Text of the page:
The title’s of the posts are starting to speak for themselves now. My top five attacking midfielders ever!
Up first is one of my favourite all-time players and a player who could control games and win them almost single-handedly. Zinedine Zidane was made famous for his notoriously early receding hairline but his style of play was as elegant as his French nationality suggests.
He made 681 club career appearances, scoring 128 goals spanning four different clubs in Cannes, Bordeaux, Juventus and Real Madrid. He won two Intertoto cups, two Serie A titles, one Supercoppa Italia, two UEFA Supercups, two intercontinental cups, one La Liga, one Copa del Ray, one Supercopa Espana and a Champions League. Zidane’s most memorable goal came when he hit a stunning volley with his weaker foot to win the Champions League final for Real Madrid in 2002.
Zidane also had an excellent international career, making 108 appearances for France and scoring 31 goals, two of them coming in the 1998 World Cup final, helping France to beat Brazil 3 – 0. Zidane was also a part of the Euro 2000 Championship winning squad.
Individually, Zidane won the Balon D’or in 1998 and was named World Player of the Year on three occasions. Zidane’s last ever professional match will forever be in the memory when he infamously headbutted Italian defender Marco Materazzi in the chest.
Second up is considered as one of the most skillful player of all-time. Ronaldinho seemed to just have skill and trickery in his nature, from his futsal footballing roots to the big step into the European 11-a-side game, his play just manages to scream flair.
He has unprecedented composure with a ball at his feet and provides a scintillating mix of goals, assists and tricks. Ronaldinho shot to fame across the world during Brazil’s successful World Cup 2002 campaign, English fans started to take notice of him as Ronaldinho assisted and scored the two goals which dumped England out of the quarter final stage, his long range free-kick infamously lobbing David Seaman.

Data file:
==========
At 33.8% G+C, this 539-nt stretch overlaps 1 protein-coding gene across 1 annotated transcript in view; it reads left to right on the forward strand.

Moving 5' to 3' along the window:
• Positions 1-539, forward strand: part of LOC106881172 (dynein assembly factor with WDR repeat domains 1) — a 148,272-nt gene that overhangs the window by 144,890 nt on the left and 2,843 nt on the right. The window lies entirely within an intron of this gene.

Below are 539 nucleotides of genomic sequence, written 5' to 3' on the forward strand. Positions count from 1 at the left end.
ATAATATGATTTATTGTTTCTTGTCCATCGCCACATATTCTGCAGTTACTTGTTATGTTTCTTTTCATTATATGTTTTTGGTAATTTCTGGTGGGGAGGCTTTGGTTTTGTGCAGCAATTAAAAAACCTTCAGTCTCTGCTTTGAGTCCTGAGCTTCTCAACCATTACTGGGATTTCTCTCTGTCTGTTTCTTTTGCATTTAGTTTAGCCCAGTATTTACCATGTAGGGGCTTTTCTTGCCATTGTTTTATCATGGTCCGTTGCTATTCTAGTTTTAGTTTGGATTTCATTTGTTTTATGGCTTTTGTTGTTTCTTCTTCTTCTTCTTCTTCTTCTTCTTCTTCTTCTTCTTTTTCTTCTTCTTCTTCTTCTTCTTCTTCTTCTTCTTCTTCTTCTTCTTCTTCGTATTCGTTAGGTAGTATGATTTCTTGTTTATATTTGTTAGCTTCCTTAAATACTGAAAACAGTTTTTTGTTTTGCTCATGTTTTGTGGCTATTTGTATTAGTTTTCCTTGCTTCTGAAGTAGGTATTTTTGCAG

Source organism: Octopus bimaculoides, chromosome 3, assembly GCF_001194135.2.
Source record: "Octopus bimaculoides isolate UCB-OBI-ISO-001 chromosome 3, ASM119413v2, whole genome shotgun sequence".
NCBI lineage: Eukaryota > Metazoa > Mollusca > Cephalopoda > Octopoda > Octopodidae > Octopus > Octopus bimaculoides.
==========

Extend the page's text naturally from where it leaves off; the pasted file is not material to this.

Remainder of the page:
Ronaldinho has, to date, made 100 appearances for the Brazil national team, scoring 33 goals and he has won a Copa America, World Cup and a Confederations Cup with his national team.
In a club capacity, ‘Dinho has never managed to bottle it from success either. So far he has made 651 club career appearances, scoring 254 goals; he has played for Gremio, Paris Saint-Germain, Barcelona, AC Milan, Flamengo and he currently still plays for Atletico Mineiro. He has won a Brazilian South cup, Rio Grande Do Sul State Championship, UEFA intertoto cup, two La Liga titles, one Supercopa Espana, one Champions League, one Serie A title, one Taca Guanabara, one Taca Rio and one Campeonato Carioca.
Up next is a man who was so skillful, he has his own turn named after him! Johan Cruyff is a player who epitomised Holland’s ‘total football’ approach during the 1970’s. His elegance, poise and balance were unopposed and Cruyff was also known for his speed, dribbling and also his almost telepathic vision among his Holland team-mates.
Cruyff made 662 club career appearances, scoring 368 goals; he played for five different clubs in Ajax, Barcelona, LA Aztecs, Washington Diplomats and Feyenoord. Cruyff won nine Dutch league titles, six Dutch cups, one La Liga title and three consecutive European Cups.